These date back to the 15th to 18th centuries. Two of the cannons were retrieved from sea in 1964 from a knights period shipwreck in Mellieħa; some modern armament dating back to World War I and World War II was included in the collection. When the armoury was moved in 1975, these were transferred to the National War Museum in Fort Saint Elmo. Spiteri, Stephen C.. Armoury of the Knights. Midsea Books. ISBN 99932-39-33-X. Sammut, Edward. "The Armoury of Valletta and a letter from Sir Guy Laking". Scientia. 25: 6–18. Archived from the original on 18 April 2016. Media related to Palace Armoury at Wikimedia Commons

Trier of fact

A trier of fact, or finder of fact, is a person, or group of persons, who determines facts in a legal proceeding a trial. To determine a fact is to decide, from the evidence, whether something existed or some event occurred. Various aspects of a case that are not in controversy may be the "facts of the case" and are determined by the agreement of the separate parties. In a jury trial, a jury is the trier of fact; the jury finds the facts and applies them to the relevant statute or law it is instructed by the judge to use in order to reach its verdict. Thus, in a jury trial, the findings of fact are made by the jury while the judge makes legal rulings as to what evidence will be heard by the jury and what legal framework governs the case. Jurors are instructed to follow the law as given by the judge, but are in no way obligated to do so. In some cases this amounts to jury nullification, e.g. the jury re-writing the law or blatantly ignoring it in a particular case. In Anglo-American–based legal systems, finding of fact made by the jury is not appealable unless wrong to any reasonable person.

This principle is enshrined in the Seventh Amendment to the United States Constitution, which provides that "... no fact tried by a jury, shall be otherwise re-examined in any Court of the United States, than according to the rules of the common law." In a bench trial, judges are professional triers of fact. In a bench trial, the judge makes both findings of fact and rulings of law; the findings of a judge of first instance are not disturbed by an appellate court. In the United States, an administrative law judge both presides over trials and adjudicates the claims or disputes involving administrative law, but ALJs are not part of an independent judiciary. In mixed systems, such as the judiciary of Germany, a mixture of both judges and lay judges are triers of fact. Court ruling Fact-finding Justifiable homicide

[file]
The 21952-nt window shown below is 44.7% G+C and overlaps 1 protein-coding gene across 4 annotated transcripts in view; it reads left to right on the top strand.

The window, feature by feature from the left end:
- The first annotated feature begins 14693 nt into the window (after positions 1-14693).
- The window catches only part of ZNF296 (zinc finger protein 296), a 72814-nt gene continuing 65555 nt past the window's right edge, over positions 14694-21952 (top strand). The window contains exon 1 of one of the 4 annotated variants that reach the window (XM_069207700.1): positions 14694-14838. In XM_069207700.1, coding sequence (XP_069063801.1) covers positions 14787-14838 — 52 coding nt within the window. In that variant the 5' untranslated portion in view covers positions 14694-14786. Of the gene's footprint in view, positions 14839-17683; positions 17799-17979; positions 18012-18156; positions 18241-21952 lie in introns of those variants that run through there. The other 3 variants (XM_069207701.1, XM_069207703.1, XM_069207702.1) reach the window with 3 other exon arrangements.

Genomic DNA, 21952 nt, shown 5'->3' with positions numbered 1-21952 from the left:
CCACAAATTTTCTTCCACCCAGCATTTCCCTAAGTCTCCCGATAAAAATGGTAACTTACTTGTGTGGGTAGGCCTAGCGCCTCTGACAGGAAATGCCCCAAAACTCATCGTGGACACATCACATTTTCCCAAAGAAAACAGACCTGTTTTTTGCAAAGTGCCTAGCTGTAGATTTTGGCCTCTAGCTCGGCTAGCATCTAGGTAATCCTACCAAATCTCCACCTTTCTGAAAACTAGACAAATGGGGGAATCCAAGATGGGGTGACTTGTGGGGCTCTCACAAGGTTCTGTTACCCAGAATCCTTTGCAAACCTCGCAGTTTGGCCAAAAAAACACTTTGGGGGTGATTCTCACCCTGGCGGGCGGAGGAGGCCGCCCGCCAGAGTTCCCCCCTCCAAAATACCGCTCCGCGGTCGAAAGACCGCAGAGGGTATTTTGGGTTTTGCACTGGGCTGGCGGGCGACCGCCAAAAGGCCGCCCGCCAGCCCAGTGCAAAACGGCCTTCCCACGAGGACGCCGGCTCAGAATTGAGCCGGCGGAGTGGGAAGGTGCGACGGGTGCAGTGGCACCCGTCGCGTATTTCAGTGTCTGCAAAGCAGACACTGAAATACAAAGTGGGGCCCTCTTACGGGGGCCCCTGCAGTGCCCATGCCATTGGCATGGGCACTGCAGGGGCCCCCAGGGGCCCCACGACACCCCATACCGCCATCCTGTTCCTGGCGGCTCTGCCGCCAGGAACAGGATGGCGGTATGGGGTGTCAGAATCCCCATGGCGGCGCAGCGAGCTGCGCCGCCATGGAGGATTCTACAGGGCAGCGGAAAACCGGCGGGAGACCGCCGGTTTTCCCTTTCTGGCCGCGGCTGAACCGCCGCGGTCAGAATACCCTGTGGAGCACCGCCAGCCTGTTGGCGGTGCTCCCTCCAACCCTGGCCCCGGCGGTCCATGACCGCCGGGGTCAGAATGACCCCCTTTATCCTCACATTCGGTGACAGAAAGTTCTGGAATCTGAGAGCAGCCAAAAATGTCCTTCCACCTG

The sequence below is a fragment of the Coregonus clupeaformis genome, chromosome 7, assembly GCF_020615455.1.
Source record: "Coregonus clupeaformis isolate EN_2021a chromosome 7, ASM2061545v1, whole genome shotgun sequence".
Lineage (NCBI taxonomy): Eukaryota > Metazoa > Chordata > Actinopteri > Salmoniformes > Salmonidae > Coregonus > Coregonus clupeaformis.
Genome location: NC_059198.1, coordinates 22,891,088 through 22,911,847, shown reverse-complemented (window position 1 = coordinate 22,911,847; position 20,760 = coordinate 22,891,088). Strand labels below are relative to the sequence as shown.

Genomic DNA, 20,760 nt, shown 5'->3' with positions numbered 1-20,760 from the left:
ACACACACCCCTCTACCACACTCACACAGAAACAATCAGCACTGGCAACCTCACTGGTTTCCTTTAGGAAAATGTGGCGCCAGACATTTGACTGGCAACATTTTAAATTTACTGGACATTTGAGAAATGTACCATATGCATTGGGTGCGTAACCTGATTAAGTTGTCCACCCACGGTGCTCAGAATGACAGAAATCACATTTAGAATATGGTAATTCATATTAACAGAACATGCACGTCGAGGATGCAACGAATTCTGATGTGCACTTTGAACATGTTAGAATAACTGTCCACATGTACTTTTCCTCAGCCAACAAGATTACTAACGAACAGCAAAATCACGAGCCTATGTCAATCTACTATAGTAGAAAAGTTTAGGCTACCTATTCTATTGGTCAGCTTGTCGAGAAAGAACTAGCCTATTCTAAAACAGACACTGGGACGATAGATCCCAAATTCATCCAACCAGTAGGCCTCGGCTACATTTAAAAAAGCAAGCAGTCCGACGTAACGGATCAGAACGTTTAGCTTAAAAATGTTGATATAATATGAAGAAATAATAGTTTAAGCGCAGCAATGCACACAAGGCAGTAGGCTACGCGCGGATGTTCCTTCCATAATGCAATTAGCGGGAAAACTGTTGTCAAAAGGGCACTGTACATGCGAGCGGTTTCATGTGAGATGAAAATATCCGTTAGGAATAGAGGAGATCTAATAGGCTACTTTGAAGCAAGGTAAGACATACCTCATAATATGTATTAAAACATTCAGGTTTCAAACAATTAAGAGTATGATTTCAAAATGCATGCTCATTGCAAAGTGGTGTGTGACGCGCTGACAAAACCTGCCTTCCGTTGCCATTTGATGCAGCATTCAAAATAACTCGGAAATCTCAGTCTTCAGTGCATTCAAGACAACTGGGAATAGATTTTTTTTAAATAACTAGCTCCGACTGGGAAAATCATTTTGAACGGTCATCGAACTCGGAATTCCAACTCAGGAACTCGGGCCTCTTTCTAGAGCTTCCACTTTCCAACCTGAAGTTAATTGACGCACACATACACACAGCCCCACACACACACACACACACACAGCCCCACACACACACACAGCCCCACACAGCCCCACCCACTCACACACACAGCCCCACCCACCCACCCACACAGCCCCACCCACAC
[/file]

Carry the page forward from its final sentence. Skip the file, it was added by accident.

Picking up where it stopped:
Beau Casson

Beau Casson is a former Australian cricketer who played for Western Australia and New South Wales from 2002 to 2011, represented Australia at Test cricket. A left-arm wrist spinner, Casson was capable with the bat and had a highest first-class score of 99, he retired from first-class cricket in 2011. Casson grew up in the Perth suburb of Subiaco as one of seven children, he began bowling wrist-spin as a child after watching Shane Warne, citing him as a major influence in his career. Casson was born with Tetralogy of Fallot, a congenital heart defect for which he has undergone three open-heart surgeries. A talented junior cricketer, Casson represented the Australian U-19 cricket team in Youth Test and One Day International matches between 2001 and 2002, he was a vital part of the Australian Under 19 team that won the 2002 Under 19 Cricket World Cup in New Zealand, taking 12 wickets at 15.08 in 6 matches. He was a part of the Youth Test team that took on the Sri Lankan U-19 cricket team at Perth and Adelaide in 2001.